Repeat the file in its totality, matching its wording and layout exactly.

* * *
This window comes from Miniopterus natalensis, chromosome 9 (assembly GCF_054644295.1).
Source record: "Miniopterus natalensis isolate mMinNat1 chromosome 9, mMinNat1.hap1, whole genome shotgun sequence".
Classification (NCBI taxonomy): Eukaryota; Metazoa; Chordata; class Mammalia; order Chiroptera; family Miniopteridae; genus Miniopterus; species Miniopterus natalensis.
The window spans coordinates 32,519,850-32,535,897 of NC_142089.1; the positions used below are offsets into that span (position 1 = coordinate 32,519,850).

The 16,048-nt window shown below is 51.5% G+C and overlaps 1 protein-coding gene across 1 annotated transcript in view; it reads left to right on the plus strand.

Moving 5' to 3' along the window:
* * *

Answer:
This window comes from Miniopterus natalensis, chromosome 9 (assembly GCF_054644295.1).
Source record: "Miniopterus natalensis isolate mMinNat1 chromosome 9, mMinNat1.hap1, whole genome shotgun sequence".
Classification (NCBI taxonomy): Eukaryota; Metazoa; Chordata; class Mammalia; order Chiroptera; family Miniopteridae; genus Miniopterus; species Miniopterus natalensis.
The window spans coordinates 32,519,850-32,535,897 of NC_142089.1; the positions used below are offsets into that span (position 1 = coordinate 32,519,850).

The 16,048-nt window shown below is 51.5% G+C and overlaps 1 protein-coding gene across 1 annotated transcript in view; it reads left to right on the plus strand.

Moving 5' to 3' along the window: